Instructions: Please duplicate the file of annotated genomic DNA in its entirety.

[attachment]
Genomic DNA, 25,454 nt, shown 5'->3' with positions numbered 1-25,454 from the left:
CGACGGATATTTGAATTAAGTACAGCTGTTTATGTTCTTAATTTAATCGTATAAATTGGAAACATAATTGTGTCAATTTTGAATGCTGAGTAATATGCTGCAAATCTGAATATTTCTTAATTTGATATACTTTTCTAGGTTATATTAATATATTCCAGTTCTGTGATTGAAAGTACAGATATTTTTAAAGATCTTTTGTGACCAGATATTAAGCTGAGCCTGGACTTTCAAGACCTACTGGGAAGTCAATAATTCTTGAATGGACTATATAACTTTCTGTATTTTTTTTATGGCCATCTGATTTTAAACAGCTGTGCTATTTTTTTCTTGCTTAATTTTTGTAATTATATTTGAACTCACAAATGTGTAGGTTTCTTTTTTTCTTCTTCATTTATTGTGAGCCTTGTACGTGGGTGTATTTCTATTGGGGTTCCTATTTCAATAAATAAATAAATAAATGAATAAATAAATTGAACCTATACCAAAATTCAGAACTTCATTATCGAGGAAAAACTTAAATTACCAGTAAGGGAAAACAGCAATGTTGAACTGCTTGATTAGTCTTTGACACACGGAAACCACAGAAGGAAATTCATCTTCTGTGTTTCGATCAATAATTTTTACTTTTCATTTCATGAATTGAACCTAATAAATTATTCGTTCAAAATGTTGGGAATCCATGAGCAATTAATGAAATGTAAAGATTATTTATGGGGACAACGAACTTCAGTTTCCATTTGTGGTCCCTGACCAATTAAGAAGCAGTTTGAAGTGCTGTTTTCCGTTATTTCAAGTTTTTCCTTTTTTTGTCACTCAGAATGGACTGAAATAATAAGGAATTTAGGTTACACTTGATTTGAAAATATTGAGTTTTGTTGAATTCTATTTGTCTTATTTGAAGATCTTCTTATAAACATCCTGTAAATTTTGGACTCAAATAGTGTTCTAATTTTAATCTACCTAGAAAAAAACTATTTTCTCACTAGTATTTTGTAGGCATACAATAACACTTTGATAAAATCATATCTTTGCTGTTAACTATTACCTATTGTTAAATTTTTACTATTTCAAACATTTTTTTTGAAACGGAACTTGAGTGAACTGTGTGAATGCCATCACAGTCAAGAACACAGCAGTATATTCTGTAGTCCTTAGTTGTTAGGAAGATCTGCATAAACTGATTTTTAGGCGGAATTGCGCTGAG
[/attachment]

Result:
Genomic DNA, 25,454 nt, shown 5'->3' with positions numbered 1-25,454 from the left:
CGACGGATATTTGAATTAAGTACAGCTGTTTATGTTCTTAATTTAATCGTATAAATTGGAAACATAATTGTGTCAATTTTGAATGCTGAGTAATATGCTGCAAATCTGAATATTTCTTAATTTGATATACTTTTCTAGGTTATATTAATATATTCCAGTTCTGTGATTGAAAGTACAGATATTTTTAAAGATCTTTTGTGACCAGATATTAAGCTGAGCCTGGACTTTCAAGACCTACTGGGAAGTCAATAATTCTTGAATGGACTATATAACTTTCTGTATTTTTTTTATGGCCATCTGATTTTAAACAGCTGTGCTATTTTTTTCTTGCTTAATTTTTGTAATTATATTTGAACTCACAAATGTGTAGGTTTCTTTTTTTCTTCTTCATTTATTGTGAGCCTTGTACGTGGGTGTATTTCTATTGGGGTTCCTATTTCAATAAATAAATAAATAAATGAATAAATAAATTGAACCTATACCAAAATTCAGAACTTCATTATCGAGGAAAAACTTAAATTACCAGTAAGGGAAAACAGCAATGTTGAACTGCTTGATTAGTCTTTGACACACGGAAACCACAGAAGGAAATTCATCTTCTGTGTTTCGATCAATAATTTTTACTTTTCATTTCATGAATTGAACCTAATAAATTATTCGTTCAAAATGTTGGGAATCCATGAGCAATTAATGAAATGTAAAGATTATTTATGGGGACAACGAACTTCAGTTTCCATTTGTGGTCCCTGACCAATTAAGAAGCAGTTTGAAGTGCTGTTTTCCGTTATTTCAAGTTTTTCCTTTTTTTGTCACTCAGAATGGACTGAAATAATAAGGAATTTAGGTTACACTTGATTTGAAAATATTGAGTTTTGTTGAATTCTATTTGTCTTATTTGAAGATCTTCTTATAAACATCCTGTAAATTTTGGACTCAAATAGTGTTCTAATTTTAATCTACCTAGAAAAAAACTATTTTCTCACTAGTATTTTGTAGGCATACAATAACACTTTGATAAAATCATATCTTTGCTGTTAACTATTACCTATTGTTAAATTTTTACTATTTCAAACATTTTTTTTGAAACGGAACTTGAGTGAACTGTGTGAATGCCATCACAGTCAAGAACACAGCAGTATATTCTGTAGTCCTTAGTTGTTAGGAAGATCTGCATAAACTGATTTTTAGGCGGAATTGCGCTGAG